Subjects deemed potentially eligible on the basis of their medical records were to continue on their previously established diet and exercise treatment program under physician's recommendation for 8 weeks. Patients were to record their food intake and exercise in nutrition diaries.
The treatment period consisted of 12 monthly visits, the first of which was used to gather the baseline data for the efficacy and safety parameters and also included the first distribution of test and placebo treatments. Subjects who received study drug for more than 6 months were evaluated for safety and efficacy the first 6 months and then for safety only thereafter.
Baseline and Distribution of Test and Placebo Treatments
Approximately 550 enrolled subjects were to be randomized into the study. Subjects were randomized to one of the two treatments in a 1:1 ratio. Each eligible subject was randomized to a group assignment on the basis of a randomly generated number. Randomization was stratified by the screening HbA1c values (<7.5% and ≥7.5%) to ensure an even distribution of subjects between the two treatments. Randomization was to take place through an Integrated Web-based Randomization System (IWRS) which sites accessed in order to make randomized treatment assignments.
After the 8 weeks run-in period, subjects returned (Visit 2) to the study sites and underwent medical history review, and the same examination and clinical laboratory tests as those performed during the screening visit. In addition, subjects received their randomized study treatment and detailed instructions about its use.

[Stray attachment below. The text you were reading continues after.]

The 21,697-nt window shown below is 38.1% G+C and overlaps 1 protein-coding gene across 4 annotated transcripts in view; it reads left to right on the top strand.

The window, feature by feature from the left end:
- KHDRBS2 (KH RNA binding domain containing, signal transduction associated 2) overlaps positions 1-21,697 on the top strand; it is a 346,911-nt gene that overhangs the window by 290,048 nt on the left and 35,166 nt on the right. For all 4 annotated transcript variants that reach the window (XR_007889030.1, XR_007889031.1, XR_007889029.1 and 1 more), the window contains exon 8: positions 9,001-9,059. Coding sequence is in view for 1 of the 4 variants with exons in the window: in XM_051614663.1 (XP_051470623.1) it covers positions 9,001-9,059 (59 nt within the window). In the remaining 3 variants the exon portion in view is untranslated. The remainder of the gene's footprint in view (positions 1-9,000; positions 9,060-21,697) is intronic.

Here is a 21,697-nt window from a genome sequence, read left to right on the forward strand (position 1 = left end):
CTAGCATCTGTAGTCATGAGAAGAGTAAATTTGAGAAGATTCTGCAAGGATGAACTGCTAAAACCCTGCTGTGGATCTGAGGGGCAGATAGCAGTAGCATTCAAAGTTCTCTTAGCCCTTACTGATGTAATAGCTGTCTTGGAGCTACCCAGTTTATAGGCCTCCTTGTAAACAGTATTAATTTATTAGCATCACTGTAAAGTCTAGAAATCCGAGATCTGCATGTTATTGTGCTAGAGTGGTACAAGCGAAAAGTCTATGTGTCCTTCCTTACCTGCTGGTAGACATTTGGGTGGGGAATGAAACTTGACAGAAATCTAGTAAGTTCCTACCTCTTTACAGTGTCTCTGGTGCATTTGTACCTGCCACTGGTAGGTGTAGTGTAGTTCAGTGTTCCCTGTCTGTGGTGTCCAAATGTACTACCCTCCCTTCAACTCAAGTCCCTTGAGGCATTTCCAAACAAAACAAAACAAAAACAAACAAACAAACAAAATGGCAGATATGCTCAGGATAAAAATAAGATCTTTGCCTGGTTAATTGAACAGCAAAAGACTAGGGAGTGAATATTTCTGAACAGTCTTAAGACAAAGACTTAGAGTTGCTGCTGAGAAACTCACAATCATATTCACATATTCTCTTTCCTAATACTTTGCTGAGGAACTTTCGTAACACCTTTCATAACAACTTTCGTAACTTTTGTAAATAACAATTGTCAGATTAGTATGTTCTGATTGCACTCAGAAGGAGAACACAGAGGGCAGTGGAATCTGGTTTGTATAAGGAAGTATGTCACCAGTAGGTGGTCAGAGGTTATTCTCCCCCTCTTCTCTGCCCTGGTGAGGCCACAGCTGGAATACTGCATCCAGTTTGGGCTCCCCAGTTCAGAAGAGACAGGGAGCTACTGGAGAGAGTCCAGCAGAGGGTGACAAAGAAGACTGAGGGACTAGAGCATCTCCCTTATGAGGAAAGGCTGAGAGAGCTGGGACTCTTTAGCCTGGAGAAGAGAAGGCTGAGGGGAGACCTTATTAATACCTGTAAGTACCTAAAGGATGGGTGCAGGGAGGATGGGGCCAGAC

There were two treatment groups in this trial: 1. Drug (D-tagatose), and 2. Placebo (Splenda). The dose of tagatose was 15 g in solution in a final volume of approximately 4 ounces of water (~250 mL) taken 3 times daily (tid); the dose of placebo (Splenda) was to be 1.5 g.
Treatments were dispensed by an unblinded staff member who had no other role in the trial; all other clinical center staff were blinded to treatment. If the patient was outside the +/- 7 day window, the investigator/site staff would document the information in the subject chart and provided the Sponsor with a note to file.
Every other month after Visit 2 subjects returned to the study site and underwent the same comprehensive testing that they underwent at Visit 2. Drug and dietary compliance was to be verified by sachet counts at each visit and by nutritional diaries.
DATA QUALITY ASSURANCE
A study initiation meeting was held at each investigative site before enrollment of the first subject to review study design, study procedures, data collection, and investigator responsibilities. During interim field monitoring visits, the monitor verified CRF entries against available source documents and ensured that appropriate data were collected and documented. Independent GCP audits of selected study sites were performed. Prior to data entry, CRFs were checked for completeness and consistency by a monitor and verified against source documentation that was maintained at each study site. Data from CRF were reviewed and queries to the study sites were generated by the clinical and data management staff of the CRO. Discrepancies were reconciled with the study site and the respective laboratory.
Prior to data lock a final audit report and memo was generated summarizing the audit findings and given to the Data Manager Data analyses were performed primarily with Statistical Analysis System (SAS®) software, version 9.2. SAS analysis datasets were crosschecked against the locked database and/or CRF. Data summary tables were crosschecked against SAS analysis datasets. All identified inconsistencies were reported to the lead statistician and resolved prior to production of this report. This clinical study report was checked for accuracy and consistency before sign-off.